Another recent survey (by Harvard Business School, Women Corporate Directors Foundation and Spencer Stuart in 2016) also addressed the still-sluggish growth of female board representation. Among other things, the study asked corporate directors to explain this diversity “bottleneck” — and found stark, gender-based differences. Female directors believed gender diversity is simply not a priority when boards seek to fill a vacancy. On the other hand, male directors (particularly older men) explained the gender-gap discrepancy as due to a “lack of qualified female candidates”.
No qualified female board candidates?!
Numerous organizations (Direct Women, Women in the Boardroom, WomenCorporateDirectors Foundation, 30% Club, Interorganizational Network, and others) are bursting at the seams with qualified, experienced and talented women who are “board ready” and eager to serve.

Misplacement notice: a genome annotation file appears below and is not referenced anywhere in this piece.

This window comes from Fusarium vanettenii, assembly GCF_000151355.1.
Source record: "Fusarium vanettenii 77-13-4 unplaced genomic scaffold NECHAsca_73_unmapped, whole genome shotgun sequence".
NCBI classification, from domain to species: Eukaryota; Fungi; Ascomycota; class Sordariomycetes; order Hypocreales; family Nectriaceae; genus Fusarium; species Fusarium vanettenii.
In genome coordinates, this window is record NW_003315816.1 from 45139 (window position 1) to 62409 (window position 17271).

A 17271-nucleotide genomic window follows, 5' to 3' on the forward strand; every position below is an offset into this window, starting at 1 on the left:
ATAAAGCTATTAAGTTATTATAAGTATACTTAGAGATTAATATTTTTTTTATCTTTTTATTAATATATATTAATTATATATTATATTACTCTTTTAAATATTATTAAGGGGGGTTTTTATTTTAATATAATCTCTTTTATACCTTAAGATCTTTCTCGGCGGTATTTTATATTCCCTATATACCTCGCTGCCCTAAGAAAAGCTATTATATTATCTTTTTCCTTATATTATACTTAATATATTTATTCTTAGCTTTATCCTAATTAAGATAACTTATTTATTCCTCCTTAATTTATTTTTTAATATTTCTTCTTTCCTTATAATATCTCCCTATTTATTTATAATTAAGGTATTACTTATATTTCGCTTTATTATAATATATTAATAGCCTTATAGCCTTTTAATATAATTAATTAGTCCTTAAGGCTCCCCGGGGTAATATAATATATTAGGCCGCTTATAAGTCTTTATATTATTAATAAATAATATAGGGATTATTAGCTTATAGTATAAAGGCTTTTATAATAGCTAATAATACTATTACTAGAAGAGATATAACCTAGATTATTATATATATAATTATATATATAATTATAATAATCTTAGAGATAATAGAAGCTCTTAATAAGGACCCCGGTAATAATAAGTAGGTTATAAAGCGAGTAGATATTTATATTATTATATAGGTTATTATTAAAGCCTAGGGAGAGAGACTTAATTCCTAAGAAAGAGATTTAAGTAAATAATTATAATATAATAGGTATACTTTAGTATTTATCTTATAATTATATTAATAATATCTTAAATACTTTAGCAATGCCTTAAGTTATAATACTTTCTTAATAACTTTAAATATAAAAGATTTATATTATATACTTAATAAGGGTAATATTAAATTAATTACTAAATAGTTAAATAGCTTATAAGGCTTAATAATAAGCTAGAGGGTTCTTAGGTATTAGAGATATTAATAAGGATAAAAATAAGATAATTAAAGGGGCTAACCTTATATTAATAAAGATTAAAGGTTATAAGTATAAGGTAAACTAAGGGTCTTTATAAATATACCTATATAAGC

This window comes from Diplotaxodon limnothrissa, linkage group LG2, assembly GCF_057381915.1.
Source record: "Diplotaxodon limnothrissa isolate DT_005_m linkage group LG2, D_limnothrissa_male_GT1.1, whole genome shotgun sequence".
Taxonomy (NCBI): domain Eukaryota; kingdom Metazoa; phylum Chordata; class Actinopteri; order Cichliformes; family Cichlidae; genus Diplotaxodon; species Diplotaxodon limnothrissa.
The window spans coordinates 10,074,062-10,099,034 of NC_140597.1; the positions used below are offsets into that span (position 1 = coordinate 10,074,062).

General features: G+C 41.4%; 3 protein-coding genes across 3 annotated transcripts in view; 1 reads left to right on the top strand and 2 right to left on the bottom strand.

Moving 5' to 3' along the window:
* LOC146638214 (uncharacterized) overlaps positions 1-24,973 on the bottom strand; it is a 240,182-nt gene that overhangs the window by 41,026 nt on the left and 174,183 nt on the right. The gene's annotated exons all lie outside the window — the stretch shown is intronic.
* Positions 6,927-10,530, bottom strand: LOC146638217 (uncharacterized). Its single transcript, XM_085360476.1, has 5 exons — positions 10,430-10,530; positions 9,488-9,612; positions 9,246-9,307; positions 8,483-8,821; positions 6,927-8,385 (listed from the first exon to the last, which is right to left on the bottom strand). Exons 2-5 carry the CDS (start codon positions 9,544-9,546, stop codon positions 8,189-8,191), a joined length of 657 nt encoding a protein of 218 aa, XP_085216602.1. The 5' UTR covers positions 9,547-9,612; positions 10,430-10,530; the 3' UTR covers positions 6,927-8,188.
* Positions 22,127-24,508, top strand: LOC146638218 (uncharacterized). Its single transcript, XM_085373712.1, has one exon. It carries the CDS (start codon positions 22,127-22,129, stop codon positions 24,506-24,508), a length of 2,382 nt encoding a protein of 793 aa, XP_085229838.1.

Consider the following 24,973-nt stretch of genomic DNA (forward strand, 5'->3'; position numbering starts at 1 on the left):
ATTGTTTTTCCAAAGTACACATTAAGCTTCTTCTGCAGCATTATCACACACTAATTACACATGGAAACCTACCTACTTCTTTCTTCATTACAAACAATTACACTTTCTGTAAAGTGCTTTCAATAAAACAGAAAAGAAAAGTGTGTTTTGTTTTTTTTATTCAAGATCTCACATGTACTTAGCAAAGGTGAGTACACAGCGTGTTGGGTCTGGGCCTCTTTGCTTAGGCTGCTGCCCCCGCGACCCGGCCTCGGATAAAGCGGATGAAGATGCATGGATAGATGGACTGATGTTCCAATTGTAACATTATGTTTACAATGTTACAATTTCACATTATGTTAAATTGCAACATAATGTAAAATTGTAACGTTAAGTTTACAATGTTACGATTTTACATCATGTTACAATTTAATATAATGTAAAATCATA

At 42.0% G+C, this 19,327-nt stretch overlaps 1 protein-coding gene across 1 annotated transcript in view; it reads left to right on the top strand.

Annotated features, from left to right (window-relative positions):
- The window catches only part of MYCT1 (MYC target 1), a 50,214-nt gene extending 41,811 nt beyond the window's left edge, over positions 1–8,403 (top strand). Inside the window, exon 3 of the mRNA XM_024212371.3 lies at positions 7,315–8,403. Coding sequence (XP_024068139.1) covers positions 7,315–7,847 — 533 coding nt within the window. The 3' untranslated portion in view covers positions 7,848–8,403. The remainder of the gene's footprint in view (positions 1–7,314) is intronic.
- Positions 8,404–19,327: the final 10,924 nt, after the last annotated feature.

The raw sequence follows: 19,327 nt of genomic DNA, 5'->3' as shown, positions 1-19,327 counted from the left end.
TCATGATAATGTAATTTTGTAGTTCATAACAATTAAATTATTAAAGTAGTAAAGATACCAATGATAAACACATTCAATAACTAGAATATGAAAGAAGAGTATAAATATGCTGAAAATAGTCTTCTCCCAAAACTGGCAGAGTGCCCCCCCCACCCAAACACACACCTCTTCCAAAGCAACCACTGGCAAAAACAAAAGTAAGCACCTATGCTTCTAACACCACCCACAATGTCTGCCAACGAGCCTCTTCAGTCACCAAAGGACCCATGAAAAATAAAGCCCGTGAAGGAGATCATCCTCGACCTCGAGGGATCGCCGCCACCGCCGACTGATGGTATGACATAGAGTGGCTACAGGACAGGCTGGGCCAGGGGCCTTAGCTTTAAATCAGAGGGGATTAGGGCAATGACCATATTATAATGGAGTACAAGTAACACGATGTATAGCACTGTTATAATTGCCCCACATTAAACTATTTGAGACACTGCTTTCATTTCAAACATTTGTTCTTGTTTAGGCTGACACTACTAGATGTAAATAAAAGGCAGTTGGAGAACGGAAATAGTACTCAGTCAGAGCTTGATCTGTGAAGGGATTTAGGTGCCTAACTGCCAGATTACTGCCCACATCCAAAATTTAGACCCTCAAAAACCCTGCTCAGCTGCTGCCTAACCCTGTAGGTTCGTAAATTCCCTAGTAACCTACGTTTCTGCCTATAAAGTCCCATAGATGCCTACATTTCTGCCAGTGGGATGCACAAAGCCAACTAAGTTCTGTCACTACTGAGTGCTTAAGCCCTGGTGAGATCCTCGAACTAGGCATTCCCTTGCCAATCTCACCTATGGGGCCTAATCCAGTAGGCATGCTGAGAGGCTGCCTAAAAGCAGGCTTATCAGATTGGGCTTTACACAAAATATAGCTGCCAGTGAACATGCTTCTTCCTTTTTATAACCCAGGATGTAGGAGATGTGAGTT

When boards of directors are truly committed to diversity, they grasp this fundamental point: Diversity measures must go beyond parity in gender, racial and ethnic representation; they also must incorporate diversity of thought. How? By actively cultivating an expanded range of board member skills, backgrounds and experiences — increasingly important resources as corporations navigate today’s uncertain economic, political, and social environments.